As Graphic Designers, it is essential to know when to use RGB vs CMYK. The main difference between RGB (RED, GREEN and BLUE) and CMYK (CYAN, MAGENTA, YELLOW and BLACK) is that RGB is used for web design projects or any design that will only be displayed in a digital format. CMYK is, simply put, used for printing. Read on about the importance of RGB vs CMYK in design.
The printing press of old
Back in the printing press days each ink (cyan, magenta, yellow and black) had its own plate. In a process to achieve the right colours, they would print using the first plate, let it dry and then the next plate and so on. Printing presses still work the same today with the exception that offset printers can use spot colour printing, which refers to a method of specifying and printing colors in which each color is printed with its own ink. This means that they can match a colour to a specific pantone – a system for matching colours, used in specifying printing inks.
RGB and CMYK which one is which?
Now to elaborate a little bit more on why it is so important to use RGB and CMYK for the correct type of designs.
- When one designs something that will be displayed in a digital format it has to be RGB. The main reason for this is because a computer monitor gives off coloured light. This is known as RGB, and these are the three colours that allow your computer monitor to display such a wide range of colours. RGB has a much larger gamut (range) than printing does and so if you use CMYK for a RGB project, the monitor won’t be able to display your design to its full potential.
- CMYK is a subtractive colour model used in colour printing. The K in CMYK stands for Black or the KEY colour. In a printing press the colour is usually applied in the order of the abbreviation. This allows the printer to build up the exact colours that have been used in your design.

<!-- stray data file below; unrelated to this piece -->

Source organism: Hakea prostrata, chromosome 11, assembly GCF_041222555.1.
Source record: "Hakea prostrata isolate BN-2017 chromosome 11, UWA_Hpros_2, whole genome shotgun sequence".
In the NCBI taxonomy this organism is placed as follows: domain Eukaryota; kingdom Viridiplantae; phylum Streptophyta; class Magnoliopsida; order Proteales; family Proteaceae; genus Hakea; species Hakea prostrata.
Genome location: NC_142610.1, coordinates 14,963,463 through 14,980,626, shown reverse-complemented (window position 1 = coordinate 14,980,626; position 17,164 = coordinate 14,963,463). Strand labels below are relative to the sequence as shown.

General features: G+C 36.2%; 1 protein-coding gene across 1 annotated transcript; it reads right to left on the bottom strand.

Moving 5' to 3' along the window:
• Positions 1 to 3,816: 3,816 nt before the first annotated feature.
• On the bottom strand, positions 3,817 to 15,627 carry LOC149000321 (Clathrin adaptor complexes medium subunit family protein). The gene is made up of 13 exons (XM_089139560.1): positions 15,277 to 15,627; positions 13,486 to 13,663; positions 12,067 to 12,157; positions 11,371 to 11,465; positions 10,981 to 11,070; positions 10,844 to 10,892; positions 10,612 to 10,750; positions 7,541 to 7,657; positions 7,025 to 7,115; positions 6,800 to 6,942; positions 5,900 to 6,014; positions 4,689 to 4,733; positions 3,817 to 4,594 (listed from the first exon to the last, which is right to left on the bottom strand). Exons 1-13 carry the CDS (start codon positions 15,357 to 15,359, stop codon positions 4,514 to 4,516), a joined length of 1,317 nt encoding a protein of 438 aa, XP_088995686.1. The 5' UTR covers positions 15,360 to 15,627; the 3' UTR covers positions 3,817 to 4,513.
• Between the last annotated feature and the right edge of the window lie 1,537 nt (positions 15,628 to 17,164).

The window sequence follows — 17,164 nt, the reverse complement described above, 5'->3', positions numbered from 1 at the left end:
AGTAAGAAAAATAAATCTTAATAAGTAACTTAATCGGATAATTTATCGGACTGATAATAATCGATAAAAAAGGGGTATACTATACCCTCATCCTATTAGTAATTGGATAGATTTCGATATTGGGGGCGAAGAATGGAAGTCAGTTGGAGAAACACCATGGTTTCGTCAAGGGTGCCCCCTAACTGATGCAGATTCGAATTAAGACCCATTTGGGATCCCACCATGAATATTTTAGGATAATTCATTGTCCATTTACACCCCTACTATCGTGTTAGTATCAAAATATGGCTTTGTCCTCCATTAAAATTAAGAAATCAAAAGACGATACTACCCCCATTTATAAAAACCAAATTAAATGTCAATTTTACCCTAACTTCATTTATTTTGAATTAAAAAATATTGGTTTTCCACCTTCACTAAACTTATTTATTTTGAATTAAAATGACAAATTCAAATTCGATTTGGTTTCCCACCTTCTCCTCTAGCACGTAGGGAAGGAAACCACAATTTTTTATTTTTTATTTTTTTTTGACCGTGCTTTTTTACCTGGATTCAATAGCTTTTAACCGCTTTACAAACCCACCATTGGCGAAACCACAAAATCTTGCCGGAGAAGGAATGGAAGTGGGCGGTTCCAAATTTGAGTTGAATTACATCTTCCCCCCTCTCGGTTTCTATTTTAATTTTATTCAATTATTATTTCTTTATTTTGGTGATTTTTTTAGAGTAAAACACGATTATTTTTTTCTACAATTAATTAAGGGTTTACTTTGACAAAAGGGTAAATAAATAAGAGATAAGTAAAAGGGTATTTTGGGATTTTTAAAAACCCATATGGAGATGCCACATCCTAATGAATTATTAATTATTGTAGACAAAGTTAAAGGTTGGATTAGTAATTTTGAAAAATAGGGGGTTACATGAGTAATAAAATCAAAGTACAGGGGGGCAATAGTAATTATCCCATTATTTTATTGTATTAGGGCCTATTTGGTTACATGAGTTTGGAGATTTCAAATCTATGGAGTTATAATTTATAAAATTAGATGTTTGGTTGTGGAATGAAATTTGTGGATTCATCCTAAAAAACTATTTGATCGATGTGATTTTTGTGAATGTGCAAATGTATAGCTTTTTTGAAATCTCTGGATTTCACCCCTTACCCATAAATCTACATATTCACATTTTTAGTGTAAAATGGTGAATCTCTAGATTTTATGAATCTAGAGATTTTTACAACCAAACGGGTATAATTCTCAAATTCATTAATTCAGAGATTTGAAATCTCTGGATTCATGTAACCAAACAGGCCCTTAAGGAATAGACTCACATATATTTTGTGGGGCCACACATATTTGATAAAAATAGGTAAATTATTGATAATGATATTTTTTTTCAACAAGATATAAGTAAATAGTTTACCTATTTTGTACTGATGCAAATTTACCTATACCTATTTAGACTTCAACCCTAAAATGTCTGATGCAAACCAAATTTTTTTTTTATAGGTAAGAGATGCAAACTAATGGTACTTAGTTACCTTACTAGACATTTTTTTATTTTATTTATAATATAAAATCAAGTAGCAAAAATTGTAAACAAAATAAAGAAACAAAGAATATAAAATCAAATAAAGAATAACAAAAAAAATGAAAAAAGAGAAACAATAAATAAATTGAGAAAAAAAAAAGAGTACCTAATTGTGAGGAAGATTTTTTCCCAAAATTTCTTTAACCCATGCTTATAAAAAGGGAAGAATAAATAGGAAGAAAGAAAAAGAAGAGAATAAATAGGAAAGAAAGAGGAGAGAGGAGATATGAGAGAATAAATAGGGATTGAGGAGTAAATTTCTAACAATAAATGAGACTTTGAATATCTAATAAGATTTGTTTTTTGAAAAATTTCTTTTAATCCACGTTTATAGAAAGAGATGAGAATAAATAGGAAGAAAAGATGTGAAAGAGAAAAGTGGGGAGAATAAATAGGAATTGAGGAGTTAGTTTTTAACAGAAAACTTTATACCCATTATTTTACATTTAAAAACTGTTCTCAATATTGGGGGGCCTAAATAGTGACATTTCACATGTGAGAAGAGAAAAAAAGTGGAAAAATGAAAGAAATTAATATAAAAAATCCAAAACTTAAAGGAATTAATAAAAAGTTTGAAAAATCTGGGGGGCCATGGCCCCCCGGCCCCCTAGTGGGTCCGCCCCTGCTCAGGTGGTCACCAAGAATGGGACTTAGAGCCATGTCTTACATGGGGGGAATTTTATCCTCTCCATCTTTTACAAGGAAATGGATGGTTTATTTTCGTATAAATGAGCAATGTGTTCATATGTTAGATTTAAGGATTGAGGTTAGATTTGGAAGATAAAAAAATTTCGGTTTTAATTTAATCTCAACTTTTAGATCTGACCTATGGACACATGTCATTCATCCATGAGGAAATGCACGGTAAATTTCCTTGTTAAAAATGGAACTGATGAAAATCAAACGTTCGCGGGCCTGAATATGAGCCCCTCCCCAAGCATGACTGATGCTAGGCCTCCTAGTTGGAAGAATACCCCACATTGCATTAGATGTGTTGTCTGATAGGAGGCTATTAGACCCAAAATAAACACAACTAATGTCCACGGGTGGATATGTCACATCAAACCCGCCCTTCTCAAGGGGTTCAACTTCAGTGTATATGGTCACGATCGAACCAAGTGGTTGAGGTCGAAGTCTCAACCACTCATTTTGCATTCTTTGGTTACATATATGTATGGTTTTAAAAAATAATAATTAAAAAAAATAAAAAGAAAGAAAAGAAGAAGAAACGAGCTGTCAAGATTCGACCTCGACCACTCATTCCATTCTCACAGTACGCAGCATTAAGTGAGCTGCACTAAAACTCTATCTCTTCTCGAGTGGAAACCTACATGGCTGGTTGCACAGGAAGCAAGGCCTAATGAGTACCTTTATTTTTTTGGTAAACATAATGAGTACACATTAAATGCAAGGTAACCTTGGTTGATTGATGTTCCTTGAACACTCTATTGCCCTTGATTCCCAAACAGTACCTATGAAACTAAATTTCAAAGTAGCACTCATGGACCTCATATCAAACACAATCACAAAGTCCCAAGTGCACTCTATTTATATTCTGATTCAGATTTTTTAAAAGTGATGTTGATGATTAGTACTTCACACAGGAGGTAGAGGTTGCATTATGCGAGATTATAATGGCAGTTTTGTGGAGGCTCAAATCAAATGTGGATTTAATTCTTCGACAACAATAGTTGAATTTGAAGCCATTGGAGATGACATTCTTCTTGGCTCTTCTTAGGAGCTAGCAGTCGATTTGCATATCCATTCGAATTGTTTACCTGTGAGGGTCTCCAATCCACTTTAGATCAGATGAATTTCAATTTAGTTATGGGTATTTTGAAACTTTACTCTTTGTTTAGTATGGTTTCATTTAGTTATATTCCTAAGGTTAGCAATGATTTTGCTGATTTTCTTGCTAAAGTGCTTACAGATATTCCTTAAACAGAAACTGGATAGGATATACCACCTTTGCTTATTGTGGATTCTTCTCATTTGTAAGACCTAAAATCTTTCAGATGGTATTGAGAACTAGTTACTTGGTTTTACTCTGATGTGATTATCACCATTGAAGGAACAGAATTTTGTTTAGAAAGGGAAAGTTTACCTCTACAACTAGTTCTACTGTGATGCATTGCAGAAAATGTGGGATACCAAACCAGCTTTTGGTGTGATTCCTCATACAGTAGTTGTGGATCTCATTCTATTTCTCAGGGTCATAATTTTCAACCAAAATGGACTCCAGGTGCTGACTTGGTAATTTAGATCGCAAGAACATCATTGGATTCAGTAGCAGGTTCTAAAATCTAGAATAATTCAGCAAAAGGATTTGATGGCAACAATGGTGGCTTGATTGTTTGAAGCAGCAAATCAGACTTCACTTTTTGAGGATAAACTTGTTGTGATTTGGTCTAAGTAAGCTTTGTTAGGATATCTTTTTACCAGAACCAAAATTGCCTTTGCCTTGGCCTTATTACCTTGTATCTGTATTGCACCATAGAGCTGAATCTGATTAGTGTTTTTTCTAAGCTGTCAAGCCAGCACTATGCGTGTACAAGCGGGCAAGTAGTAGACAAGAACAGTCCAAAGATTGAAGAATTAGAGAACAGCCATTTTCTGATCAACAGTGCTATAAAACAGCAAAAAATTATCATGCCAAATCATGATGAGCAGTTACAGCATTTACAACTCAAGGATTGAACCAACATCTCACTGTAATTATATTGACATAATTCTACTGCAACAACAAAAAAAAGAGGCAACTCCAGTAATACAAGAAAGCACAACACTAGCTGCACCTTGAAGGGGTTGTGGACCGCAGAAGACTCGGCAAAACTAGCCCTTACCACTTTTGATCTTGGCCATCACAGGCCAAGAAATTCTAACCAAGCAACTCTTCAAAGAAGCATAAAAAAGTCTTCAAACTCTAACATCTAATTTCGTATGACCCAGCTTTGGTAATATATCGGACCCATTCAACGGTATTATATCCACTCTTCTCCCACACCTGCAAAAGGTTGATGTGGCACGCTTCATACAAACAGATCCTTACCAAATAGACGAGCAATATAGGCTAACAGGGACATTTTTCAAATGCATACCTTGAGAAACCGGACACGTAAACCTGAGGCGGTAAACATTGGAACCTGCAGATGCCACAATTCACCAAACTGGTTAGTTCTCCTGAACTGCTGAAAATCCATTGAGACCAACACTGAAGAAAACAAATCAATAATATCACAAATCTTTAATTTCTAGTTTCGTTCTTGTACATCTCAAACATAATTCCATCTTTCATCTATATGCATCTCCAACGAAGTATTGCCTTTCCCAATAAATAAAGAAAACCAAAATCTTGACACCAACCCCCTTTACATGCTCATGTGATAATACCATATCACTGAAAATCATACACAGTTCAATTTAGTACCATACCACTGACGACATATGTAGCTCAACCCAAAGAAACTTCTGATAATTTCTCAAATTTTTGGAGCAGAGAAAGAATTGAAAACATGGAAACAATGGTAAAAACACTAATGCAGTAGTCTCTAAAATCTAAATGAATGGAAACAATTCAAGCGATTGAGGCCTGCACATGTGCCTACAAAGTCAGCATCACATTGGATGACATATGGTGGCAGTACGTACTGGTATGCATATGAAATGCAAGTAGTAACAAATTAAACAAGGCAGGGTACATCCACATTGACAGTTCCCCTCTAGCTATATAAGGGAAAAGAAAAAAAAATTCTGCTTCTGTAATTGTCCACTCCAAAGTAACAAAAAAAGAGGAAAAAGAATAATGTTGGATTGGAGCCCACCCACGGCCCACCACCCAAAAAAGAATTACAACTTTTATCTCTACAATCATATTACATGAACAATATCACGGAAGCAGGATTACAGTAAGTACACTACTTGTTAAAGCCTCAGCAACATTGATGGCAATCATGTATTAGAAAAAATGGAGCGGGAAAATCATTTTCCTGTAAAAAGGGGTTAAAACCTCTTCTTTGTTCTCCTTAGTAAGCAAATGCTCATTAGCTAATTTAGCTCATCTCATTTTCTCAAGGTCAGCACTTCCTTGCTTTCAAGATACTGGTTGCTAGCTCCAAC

- If you try and print a RGB file, you will find that your colours are not represented correctly on the printed document. An easy way to see the difference between printing a RGB file and a CMYK file is by identifying how you have specified the black elements in your design. If you dragged the colour picker to the darkest corner of the colour table, instead of entering the CMYK value of 100% for each colour, you will find that on the screen it shows as black, but as soon as print it out you will see that it looks more like a dark grey than pure black.
Correct use of colour
As designers we always want to create designs that amaze the target audience. We need to be pedantic about font sizes, spacing, amount of elements and most importantly, the correct use of colour. Using the correct colour modes for the specific type of design that you are working on, will ensure that your work has a crisp, clean look which equates to a “quality” design. If the wrong colour mode is used your work will unfortunately look faded, dull or just not as good as it can be, this equates into a “cheap” or “poor” design.
So use the right colour modes for your work, we all take pride in what we do and we should know that our work is done to the best of our abilities so that the client will be happy with the end result.
Now you know how to make the colour in your designs pop.